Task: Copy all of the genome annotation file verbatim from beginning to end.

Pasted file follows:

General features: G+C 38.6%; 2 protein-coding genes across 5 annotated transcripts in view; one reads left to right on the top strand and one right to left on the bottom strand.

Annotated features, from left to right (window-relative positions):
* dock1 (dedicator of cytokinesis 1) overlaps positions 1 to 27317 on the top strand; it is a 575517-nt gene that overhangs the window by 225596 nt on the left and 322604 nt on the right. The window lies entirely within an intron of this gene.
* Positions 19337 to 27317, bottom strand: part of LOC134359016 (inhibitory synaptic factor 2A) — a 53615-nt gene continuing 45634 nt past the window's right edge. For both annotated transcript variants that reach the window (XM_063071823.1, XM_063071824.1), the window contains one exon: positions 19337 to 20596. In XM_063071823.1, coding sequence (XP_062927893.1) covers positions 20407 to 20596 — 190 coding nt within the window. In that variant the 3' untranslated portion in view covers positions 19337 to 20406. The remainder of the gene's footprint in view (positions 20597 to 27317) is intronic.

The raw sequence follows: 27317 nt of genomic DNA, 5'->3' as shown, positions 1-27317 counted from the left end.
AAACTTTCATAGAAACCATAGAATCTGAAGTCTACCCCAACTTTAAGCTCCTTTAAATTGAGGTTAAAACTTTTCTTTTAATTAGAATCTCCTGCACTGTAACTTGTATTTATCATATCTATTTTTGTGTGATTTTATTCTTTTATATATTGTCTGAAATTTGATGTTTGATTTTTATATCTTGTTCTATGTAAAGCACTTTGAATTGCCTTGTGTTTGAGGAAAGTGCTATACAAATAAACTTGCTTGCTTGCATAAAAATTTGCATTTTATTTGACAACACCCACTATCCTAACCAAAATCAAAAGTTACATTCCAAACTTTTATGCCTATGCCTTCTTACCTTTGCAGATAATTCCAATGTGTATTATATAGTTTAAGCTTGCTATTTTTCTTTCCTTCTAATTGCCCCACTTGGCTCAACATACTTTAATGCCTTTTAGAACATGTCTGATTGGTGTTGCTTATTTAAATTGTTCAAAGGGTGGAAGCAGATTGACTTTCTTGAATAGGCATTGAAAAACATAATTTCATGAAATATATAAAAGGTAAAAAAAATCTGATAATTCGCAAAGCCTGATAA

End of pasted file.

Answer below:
General features: G+C 38.6%; 2 protein-coding genes across 5 annotated transcripts in view; one reads left to right on the top strand and one right to left on the bottom strand.

Annotated features, from left to right (window-relative positions):
* dock1 (dedicator of cytokinesis 1) overlaps positions 1 to 27317 on the top strand; it is a 575517-nt gene that overhangs the window by 225596 nt on the left and 322604 nt on the right. The window lies entirely within an intron of this gene.
* Positions 19337 to 27317, bottom strand: part of LOC134359016 (inhibitory synaptic factor 2A) — a 53615-nt gene continuing 45634 nt past the window's right edge. For both annotated transcript variants that reach the window (XM_063071823.1, XM_063071824.1), the window contains one exon: positions 19337 to 20596. In XM_063071823.1, coding sequence (XP_062927893.1) covers positions 20407 to 20596 — 190 coding nt within the window. In that variant the 3' untranslated portion in view covers positions 19337 to 20406. The remainder of the gene's footprint in view (positions 20597 to 27317) is intronic.

The raw sequence follows: 27317 nt of genomic DNA, 5'->3' as shown, positions 1-27317 counted from the left end.
AAACTTTCATAGAAACCATAGAATCTGAAGTCTACCCCAACTTTAAGCTCCTTTAAATTGAGGTTAAAACTTTTCTTTTAATTAGAATCTCCTGCACTGTAACTTGTATTTATCATATCTATTTTTGTGTGATTTTATTCTTTTATATATTGTCTGAAATTTGATGTTTGATTTTTATATCTTGTTCTATGTAAAGCACTTTGAATTGCCTTGTGTTTGAGGAAAGTGCTATACAAATAAACTTGCTTGCTTGCATAAAAATTTGCATTTTATTTGACAACACCCACTATCCTAACCAAAATCAAAAGTTACATTCCAAACTTTTATGCCTATGCCTTCTTACCTTTGCAGATAATTCCAATGTGTATTATATAGTTTAAGCTTGCTATTTTTCTTTCCTTCTAATTGCCCCACTTGGCTCAACATACTTTAATGCCTTTTAGAACATGTCTGATTGGTGTTGCTTATTTAAATTGTTCAAAGGGTGGAAGCAGATTGACTTTCTTGAATAGGCATTGAAAAACATAATTTCATGAAATATATAAAAGGTAAAAAAAATCTGATAATTCGCAAAGCCTGATAA